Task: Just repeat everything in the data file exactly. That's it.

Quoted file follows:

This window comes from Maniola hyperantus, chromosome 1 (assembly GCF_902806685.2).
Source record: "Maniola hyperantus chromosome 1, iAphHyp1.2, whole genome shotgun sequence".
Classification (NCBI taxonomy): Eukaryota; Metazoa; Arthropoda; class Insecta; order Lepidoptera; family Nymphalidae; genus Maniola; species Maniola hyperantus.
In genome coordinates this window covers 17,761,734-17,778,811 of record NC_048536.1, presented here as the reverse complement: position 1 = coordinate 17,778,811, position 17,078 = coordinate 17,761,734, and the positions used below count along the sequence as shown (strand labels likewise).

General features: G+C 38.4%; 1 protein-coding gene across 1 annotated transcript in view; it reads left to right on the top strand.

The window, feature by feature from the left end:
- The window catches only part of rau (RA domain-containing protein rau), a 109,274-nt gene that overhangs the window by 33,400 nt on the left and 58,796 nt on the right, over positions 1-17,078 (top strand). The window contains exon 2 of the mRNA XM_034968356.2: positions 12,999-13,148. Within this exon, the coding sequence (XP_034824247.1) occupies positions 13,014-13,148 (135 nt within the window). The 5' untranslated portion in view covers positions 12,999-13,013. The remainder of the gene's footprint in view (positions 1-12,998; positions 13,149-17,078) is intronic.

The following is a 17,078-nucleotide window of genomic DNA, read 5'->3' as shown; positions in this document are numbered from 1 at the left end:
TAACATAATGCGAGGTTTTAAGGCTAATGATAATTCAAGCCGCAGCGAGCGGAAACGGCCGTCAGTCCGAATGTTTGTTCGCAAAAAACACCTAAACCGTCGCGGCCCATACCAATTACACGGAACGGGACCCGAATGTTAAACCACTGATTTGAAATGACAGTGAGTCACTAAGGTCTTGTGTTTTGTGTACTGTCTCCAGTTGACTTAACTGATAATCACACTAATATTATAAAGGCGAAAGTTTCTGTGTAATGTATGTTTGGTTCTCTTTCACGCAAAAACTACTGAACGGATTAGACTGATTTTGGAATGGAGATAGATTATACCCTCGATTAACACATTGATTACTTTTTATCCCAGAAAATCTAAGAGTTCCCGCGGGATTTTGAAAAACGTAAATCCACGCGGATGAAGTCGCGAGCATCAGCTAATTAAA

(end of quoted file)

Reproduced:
This window comes from Maniola hyperantus, chromosome 1 (assembly GCF_902806685.2).
Source record: "Maniola hyperantus chromosome 1, iAphHyp1.2, whole genome shotgun sequence".
Classification (NCBI taxonomy): Eukaryota; Metazoa; Arthropoda; class Insecta; order Lepidoptera; family Nymphalidae; genus Maniola; species Maniola hyperantus.
In genome coordinates this window covers 17,761,734-17,778,811 of record NC_048536.1, presented here as the reverse complement: position 1 = coordinate 17,778,811, position 17,078 = coordinate 17,761,734, and the positions used below count along the sequence as shown (strand labels likewise).

General features: G+C 38.4%; 1 protein-coding gene across 1 annotated transcript in view; it reads left to right on the top strand.

The window, feature by feature from the left end:
- The window catches only part of rau (RA domain-containing protein rau), a 109,274-nt gene that overhangs the window by 33,400 nt on the left and 58,796 nt on the right, over positions 1-17,078 (top strand). The window contains exon 2 of the mRNA XM_034968356.2: positions 12,999-13,148. Within this exon, the coding sequence (XP_034824247.1) occupies positions 13,014-13,148 (135 nt within the window). The 5' untranslated portion in view covers positions 12,999-13,013. The remainder of the gene's footprint in view (positions 1-12,998; positions 13,149-17,078) is intronic.

The following is a 17,078-nucleotide window of genomic DNA, read 5'->3' as shown; positions in this document are numbered from 1 at the left end:
TAACATAATGCGAGGTTTTAAGGCTAATGATAATTCAAGCCGCAGCGAGCGGAAACGGCCGTCAGTCCGAATGTTTGTTCGCAAAAAACACCTAAACCGTCGCGGCCCATACCAATTACACGGAACGGGACCCGAATGTTAAACCACTGATTTGAAATGACAGTGAGTCACTAAGGTCTTGTGTTTTGTGTACTGTCTCCAGTTGACTTAACTGATAATCACACTAATATTATAAAGGCGAAAGTTTCTGTGTAATGTATGTTTGGTTCTCTTTCACGCAAAAACTACTGAACGGATTAGACTGATTTTGGAATGGAGATAGATTATACCCTCGATTAACACATTGATTACTTTTTATCCCAGAAAATCTAAGAGTTCCCGCGGGATTTTGAAAAACGTAAATCCACGCGGATGAAGTCGCGAGCATCAGCTAATTAAA